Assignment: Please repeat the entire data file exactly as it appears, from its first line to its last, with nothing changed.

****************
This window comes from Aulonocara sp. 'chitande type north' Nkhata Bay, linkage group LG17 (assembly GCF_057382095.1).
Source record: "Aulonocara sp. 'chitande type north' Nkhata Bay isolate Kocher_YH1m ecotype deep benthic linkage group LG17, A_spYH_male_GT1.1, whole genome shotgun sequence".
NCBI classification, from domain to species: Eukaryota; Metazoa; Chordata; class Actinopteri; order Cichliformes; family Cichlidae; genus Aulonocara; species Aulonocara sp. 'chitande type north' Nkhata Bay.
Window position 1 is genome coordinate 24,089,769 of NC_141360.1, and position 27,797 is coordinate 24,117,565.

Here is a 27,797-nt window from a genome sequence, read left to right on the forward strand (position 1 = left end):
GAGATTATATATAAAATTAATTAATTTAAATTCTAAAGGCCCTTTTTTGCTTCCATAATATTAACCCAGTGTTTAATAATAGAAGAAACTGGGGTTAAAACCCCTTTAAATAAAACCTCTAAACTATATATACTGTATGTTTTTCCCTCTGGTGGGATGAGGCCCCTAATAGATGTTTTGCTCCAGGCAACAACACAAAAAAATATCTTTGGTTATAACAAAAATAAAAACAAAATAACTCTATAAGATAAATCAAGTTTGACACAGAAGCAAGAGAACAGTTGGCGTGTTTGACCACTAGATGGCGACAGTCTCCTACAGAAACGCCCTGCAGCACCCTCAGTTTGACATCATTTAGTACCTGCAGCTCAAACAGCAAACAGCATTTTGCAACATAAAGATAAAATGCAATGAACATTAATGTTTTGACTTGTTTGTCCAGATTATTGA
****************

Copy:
This window comes from Aulonocara sp. 'chitande type north' Nkhata Bay, linkage group LG17 (assembly GCF_057382095.1).
Source record: "Aulonocara sp. 'chitande type north' Nkhata Bay isolate Kocher_YH1m ecotype deep benthic linkage group LG17, A_spYH_male_GT1.1, whole genome shotgun sequence".
NCBI classification, from domain to species: Eukaryota; Metazoa; Chordata; class Actinopteri; order Cichliformes; family Cichlidae; genus Aulonocara; species Aulonocara sp. 'chitande type north' Nkhata Bay.
Window position 1 is genome coordinate 24,089,769 of NC_141360.1, and position 27,797 is coordinate 24,117,565.

Here is a 27,797-nt window from a genome sequence, read left to right on the forward strand (position 1 = left end):
GAGATTATATATAAAATTAATTAATTTAAATTCTAAAGGCCCTTTTTTGCTTCCATAATATTAACCCAGTGTTTAATAATAGAAGAAACTGGGGTTAAAACCCCTTTAAATAAAACCTCTAAACTATATATACTGTATGTTTTTCCCTCTGGTGGGATGAGGCCCCTAATAGATGTTTTGCTCCAGGCAACAACACAAAAAAATATCTTTGGTTATAACAAAAATAAAAACAAAATAACTCTATAAGATAAATCAAGTTTGACACAGAAGCAAGAGAACAGTTGGCGTGTTTGACCACTAGATGGCGACAGTCTCCTACAGAAACGCCCTGCAGCACCCTCAGTTTGACATCATTTAGTACCTGCAGCTCAAACAGCAAACAGCATTTTGCAACATAAAGATAAAATGCAATGAACATTAATGTTTTGACTTGTTTGTCCAGATTATTGA